We got the table near the door which sits four, in 2 very comfortable leather 2 seater sofas. There are 2 two-seater tables beside that. All 3 of these seats have low tables and sitting room type chairs or sofas.  Up a step there is a large table which sits about six. They have a high chair for a baby / toddler in this section. They also have a workbench area for kids. If you have a child with you, they will provide children’s cutlery and crockery when you order food. The place is small, but very relaxed and quiet.  It is a good place to relax over a coffee and a book, but it also a nice place to enjoy a break with your child in tow. They have a selection of books and magazines for patrons to borrow, including some children’s books.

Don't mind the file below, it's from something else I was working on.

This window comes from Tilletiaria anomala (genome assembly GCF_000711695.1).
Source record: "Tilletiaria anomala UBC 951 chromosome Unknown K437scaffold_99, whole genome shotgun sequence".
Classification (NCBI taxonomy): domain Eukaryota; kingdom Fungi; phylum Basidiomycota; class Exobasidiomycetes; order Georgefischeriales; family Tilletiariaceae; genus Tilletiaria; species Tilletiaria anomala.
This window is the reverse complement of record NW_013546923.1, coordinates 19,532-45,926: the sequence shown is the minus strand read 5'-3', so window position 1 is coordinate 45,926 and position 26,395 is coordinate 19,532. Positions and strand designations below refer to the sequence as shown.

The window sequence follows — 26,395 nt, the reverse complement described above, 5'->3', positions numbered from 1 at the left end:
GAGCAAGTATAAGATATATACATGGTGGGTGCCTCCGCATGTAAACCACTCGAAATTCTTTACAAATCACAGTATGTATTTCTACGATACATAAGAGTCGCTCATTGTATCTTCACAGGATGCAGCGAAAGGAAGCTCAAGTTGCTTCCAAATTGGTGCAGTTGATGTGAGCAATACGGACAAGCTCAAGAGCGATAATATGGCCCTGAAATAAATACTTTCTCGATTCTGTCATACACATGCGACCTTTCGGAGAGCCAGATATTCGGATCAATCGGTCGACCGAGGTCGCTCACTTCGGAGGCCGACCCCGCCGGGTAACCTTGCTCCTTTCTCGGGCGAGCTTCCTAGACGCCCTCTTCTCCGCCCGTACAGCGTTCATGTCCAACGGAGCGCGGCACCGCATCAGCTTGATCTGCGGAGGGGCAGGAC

Added in February 2017
On a subsequent visit for a playgroup meeting there were 4 adults and 4 children. The owner was very accommodating to our various needs. We were able to relax and there was no pressure to leave the table. We were there for about three hours. I was very impressed with the level of service and kindness of the staff.

Stairs outside, beside car park, to toilet

The café is not wheelchair friendly and the toilet is outside and up a steep stairs, with no changing mat, but other than that there is nothing else you can fault about this local gem.

 

Access

The nearest station is Tobu Tojo Line’s Sakado station. It is about an 8 minute walk. Kita-Sakado station is also relatively close. It is about a 15 minute walk.

By car it is approximately 7 minutes from the Tsurugashima exit of the Kanetsu Expressway. There is free parking out the back of the café, down a narrow alley.